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Selling bottles of wine from $20 to $2,000

The Dairy Farm group is aiming to cater to a wide range of wine consumers

Making premium wines and champagne as accessible as a $20 bottle is part of the plan for Mr Simon Cant, who was recently appointed director of beer, wine and spirits at the Dairy Farm group.

Dairy Farm runs 7-Eleven convenience stores as well as Cold Storage, Giant, Jasons and Market Place supermarkets.

“We want to have the best wine business in Singapore for various wine consumers – whether you’re a convenience shopper who just wants to pick up a bottle of wine at 7-Eleven, a value shopper at Giant or someone who really wants to browse the wines at Cold Storage or Jasons,” says Mr Cant.

The 44-year-old Australian, who has 25 years’ experience in the wine industry, was previously with Australia’s Treasury Wine Estates, where he was most recently the Penfolds wine-making ambassador for Asia.

Already, he has improvements planned for Cold Storage’s wine sections.

“At the heart of it is making navigation really easy, whether you’re a fine wine expert looking for a $2,000 bottle of wine or you’re an everyday consumer who wants a bottle of red for a Tuesday night,” he says.

“For both consumers, we’re giving space on shelf and in store to educate people on the options.” This means there will be visual cues for customers to make it easier to select wines.

“We are also now investing in putting specialist wine people – which is what makes the specialist wine stores different – in each of our key stores,” he says.

While he was unable to reveal how much high-end wine and champagne is snapped up each month at Cold Storage outlets, he says: “The person who comes in for the $20 bottle of wine, might want to come and get a bottle of champagne for a special occasion, so we always have to be ready.”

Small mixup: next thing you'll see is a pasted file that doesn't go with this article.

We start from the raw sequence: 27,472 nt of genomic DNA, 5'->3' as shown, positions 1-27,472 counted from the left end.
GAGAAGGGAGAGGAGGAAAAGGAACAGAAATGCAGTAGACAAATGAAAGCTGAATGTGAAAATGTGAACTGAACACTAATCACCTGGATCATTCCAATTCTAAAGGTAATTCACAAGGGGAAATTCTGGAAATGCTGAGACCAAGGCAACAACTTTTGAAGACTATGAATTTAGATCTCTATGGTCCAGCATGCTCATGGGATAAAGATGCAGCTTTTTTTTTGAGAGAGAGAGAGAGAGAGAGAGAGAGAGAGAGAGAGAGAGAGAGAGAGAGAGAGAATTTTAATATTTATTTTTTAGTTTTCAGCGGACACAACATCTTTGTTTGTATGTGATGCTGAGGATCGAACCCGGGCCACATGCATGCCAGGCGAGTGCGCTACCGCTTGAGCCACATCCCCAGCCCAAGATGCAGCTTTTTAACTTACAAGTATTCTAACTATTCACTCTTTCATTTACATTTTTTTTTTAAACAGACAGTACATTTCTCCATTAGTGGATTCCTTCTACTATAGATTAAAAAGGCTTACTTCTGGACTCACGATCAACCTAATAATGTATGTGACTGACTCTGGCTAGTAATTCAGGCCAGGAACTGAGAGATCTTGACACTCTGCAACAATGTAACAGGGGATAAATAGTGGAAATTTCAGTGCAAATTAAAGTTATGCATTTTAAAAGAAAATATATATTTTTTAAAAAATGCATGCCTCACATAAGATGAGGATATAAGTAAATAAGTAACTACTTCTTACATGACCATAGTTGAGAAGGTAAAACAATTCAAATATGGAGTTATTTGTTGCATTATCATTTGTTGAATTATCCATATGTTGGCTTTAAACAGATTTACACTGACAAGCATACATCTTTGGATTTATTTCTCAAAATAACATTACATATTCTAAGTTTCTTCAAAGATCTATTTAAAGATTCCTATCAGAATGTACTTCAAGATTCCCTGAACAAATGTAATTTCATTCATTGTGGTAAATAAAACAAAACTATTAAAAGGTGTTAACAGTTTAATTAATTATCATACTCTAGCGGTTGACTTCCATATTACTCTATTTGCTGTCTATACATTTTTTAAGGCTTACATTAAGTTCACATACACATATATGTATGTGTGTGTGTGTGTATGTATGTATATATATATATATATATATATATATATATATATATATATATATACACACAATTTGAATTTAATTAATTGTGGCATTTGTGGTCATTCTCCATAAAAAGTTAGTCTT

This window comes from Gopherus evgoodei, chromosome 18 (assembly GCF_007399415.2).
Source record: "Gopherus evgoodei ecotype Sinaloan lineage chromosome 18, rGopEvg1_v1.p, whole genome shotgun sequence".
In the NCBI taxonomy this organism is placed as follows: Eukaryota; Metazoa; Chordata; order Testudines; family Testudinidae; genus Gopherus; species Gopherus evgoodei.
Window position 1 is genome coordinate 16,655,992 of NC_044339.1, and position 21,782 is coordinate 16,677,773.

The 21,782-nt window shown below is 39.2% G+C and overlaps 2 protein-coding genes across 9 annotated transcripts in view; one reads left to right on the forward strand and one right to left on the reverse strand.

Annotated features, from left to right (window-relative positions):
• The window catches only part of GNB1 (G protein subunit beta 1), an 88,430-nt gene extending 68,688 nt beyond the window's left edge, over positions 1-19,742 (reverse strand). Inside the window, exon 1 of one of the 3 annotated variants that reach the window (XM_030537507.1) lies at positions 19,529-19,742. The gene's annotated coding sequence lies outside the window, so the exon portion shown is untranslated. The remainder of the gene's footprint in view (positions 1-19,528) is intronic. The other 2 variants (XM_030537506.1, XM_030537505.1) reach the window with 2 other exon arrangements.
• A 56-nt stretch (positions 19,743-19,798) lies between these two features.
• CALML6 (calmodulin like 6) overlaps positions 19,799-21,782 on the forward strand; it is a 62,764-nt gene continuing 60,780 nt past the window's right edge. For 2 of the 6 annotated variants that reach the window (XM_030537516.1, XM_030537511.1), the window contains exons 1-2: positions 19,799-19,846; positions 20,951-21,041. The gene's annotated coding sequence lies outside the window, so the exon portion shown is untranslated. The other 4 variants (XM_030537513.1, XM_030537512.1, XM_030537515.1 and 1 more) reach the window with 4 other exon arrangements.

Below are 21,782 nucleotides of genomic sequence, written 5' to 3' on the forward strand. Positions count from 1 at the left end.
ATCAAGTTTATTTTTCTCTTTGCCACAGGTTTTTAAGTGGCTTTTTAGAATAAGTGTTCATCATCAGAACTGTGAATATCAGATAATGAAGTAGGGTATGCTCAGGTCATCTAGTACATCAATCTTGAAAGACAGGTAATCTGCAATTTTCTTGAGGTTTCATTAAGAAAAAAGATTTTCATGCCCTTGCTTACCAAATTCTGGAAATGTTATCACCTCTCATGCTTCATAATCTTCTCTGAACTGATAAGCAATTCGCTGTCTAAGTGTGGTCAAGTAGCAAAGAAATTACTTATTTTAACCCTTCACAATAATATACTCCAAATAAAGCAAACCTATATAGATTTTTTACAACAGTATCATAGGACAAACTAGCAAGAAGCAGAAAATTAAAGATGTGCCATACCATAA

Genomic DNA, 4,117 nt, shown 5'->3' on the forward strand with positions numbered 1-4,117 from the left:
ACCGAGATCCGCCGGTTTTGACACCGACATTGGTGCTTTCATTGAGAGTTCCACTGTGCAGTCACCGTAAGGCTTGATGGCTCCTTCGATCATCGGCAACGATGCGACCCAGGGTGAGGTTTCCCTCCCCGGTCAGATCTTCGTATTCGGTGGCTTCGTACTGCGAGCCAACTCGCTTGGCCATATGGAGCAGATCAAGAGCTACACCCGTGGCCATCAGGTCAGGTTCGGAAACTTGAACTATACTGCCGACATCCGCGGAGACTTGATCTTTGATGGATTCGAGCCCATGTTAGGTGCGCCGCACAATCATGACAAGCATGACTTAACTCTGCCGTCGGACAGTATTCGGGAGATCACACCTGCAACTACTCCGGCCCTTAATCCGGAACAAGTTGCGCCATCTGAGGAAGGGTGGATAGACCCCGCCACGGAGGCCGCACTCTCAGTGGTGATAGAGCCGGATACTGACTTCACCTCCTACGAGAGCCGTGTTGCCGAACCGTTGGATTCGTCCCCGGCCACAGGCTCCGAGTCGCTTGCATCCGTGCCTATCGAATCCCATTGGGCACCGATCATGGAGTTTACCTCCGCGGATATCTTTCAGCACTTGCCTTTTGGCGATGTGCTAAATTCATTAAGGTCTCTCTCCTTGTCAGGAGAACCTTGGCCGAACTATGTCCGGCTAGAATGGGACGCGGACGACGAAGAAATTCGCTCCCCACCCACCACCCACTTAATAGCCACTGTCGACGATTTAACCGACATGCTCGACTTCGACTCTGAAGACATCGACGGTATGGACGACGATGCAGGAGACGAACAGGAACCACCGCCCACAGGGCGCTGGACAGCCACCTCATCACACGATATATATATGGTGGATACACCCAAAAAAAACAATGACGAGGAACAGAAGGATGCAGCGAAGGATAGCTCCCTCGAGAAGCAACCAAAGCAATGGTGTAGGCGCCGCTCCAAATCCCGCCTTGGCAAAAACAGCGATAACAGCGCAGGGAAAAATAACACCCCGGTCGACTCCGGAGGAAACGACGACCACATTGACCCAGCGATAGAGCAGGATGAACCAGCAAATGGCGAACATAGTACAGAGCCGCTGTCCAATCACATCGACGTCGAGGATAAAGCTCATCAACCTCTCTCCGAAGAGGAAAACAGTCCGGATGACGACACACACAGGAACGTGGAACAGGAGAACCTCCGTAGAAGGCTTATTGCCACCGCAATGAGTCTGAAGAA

In selecting wines for the group and for Cold Storage’s upcoming International Wine Fair, Mr Cant, who has been based here for five years, is mindful of the Singaporean palate.

“It really surprised me that in a country this hot and humid, everyone just drinks red wine – and big reds at that,” he says.

But while he is aware of existing taste preferences, he wanted to “create a bit of excitement and show people the alternatives out there”.

On the selection, he says: “The whites we have are crisper and lighter, with less influence from wood, and in the reds, we’ve looked to places where the climate is hot – like northern Spain and southern Italy – where the wines are full-bodied, but there’s a freshness to them.”

With 53 stores here, Cold Storage is an attractive retail option for winemakers, he says. The supermarket stocks more than 400 wines, about 280 of which are imported directly and exclusive to it.

“There are thousands of different wine producers and more are looking for exclusive retailers, but it also comes down to the fact that we can deliver on scale and put their wines in more stores, which a lot of the smaller guys can’t.”

Many of the wines will be on show at Cold Storage’s International Wine Fair at VivoCity, held from tomorrow to next Sunday. There will be about 480 labels from more than 10 countries at the fair, which is now in its 10th year.

Wines range from a Terra Vega Cabernet Sauvignon from Chile at $19 to a high-end Chateau Lafite Rothschild Pauillac 1986 from Bordeaux, France, at $1,979.

This year, visitors to the festival will be able to sample more than 60 wines every day and 18 department managers from across Dairy Farm’s network, who have undergone Wine & Spirit Education Trust training, will be on hand to answer their questions on wines.

Mr Cant adds: “We’ve also got a big, long bar, with 20 people behind it pouring you wine in a proper wine glass, instead of in a little plastic cup.”

• The Cold Storage International Wine Fair runs from tomorrow to next Sunday, 10am to 10pm, at Main Atrium, Level 1 VivoCity.

A version of this article appeared in the print edition of The Sunday Times on October 08, 2017, with the headline 'Selling bottles of wine from $20 to $2,000'. Print Edition | Subscribe